When Steve Toltz finished studying video production at university in Australia, he was appalled to realize he’d completed his degree without reading a book. “I thought I’d squandered my education, I got into a panic about it,” he told The Guardian in 2008. “So I went to the University of New South Wales, went to the Russian literature department, said ‘give me a reading list’, and started working my way through it.”
The experience must have been something like a detonation. I don’t know if Toltz intended all that reading to inspire a book of his own, but his 600-page debut, A Fraction of the Whole, became a finalist for the Booker Prize and remains hands-down one of my favorite novels–one I would buy for almost every serious reader I know if I could. It’s the acidly funny story of three men’s misadventures (and I normally hate the word misadventures, but it applies in spades here) from Australia to Paris to Thailand: the demise of hapless, homegrown philosopher Martin; his brother Terry, the infamous criminal mastermind; and his teenage son Jasper, who narrates most of the novel with the cynicism and wonder of someone who’s thrust into adulthood a little too quickly. (Astrid, his mother, remains mysteriously absent.)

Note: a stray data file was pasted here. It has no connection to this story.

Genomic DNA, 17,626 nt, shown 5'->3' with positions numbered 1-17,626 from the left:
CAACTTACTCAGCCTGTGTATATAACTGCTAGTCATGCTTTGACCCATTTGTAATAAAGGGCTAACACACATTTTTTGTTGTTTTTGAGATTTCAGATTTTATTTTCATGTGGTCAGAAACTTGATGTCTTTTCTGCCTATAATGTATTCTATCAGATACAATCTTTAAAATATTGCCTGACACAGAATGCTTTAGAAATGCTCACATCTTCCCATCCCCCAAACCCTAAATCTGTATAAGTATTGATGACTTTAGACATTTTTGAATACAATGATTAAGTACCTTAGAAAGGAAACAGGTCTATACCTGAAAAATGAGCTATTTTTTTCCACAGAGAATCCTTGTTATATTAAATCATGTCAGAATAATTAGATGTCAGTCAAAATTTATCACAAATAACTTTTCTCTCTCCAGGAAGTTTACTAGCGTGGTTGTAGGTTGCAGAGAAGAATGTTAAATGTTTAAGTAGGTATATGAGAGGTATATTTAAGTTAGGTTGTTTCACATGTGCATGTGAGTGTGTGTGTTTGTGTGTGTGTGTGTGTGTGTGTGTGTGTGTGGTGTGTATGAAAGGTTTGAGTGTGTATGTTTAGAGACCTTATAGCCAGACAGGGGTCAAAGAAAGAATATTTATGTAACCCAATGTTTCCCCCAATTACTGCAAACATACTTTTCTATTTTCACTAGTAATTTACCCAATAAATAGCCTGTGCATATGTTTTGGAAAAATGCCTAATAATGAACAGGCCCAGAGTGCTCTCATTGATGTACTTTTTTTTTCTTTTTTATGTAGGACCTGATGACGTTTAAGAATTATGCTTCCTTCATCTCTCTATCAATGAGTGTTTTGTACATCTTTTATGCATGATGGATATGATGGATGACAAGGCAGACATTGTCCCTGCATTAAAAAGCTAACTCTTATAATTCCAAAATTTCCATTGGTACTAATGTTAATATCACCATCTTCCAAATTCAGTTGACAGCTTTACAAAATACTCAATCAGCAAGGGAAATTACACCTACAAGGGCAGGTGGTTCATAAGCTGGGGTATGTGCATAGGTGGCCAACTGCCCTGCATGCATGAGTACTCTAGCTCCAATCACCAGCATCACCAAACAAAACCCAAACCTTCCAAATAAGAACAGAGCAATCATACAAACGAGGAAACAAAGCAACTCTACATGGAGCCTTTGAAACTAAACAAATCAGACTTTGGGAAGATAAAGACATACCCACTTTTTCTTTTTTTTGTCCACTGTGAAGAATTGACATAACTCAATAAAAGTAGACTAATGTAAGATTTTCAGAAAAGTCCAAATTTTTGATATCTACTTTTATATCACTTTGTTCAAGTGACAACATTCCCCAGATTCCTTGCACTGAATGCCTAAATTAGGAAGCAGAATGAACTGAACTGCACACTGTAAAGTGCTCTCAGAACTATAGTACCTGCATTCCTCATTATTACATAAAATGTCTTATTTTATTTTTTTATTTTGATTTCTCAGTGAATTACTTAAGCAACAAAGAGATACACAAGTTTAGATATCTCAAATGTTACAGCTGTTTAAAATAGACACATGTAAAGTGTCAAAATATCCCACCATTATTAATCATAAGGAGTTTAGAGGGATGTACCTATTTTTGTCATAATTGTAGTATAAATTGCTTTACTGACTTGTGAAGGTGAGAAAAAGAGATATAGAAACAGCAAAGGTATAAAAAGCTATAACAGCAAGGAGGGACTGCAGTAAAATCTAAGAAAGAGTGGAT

Toltz’s plot moves like the end of a live wire, propelled by wild circumstance and incident. Esquire’s review corroborates twists like a massive fire caused by a beam of sunlight through an observatory telescope, or an exploding barge on the Seine: “It reads like Mark Twain with access to an intercontinental Airbus. . . . kite-strung with mind fucks.” But there isn’t a page without the fireworks of Toltz’s prose, and the disastrous results of his characters’ good intentions are as hilarious as they are heartbreaking. And that’s where you start giving A Fraction of the Whole real kudos, because it’s fiction that grapples with the complexity of modern life in a way that actually feels original. Its metaphysical questions about consciousness, mortality, and belief give it a heft that easily equals A Confederacy of Dunces or The Brief Wondrous Life of Oscar Wao. At the end, when Jasper’s awakened consciousness finally gives him closure about how to reconcile his place in the world, the novel becomes moving in a way that’s as deeply satisfying as the wild ride that delivers him.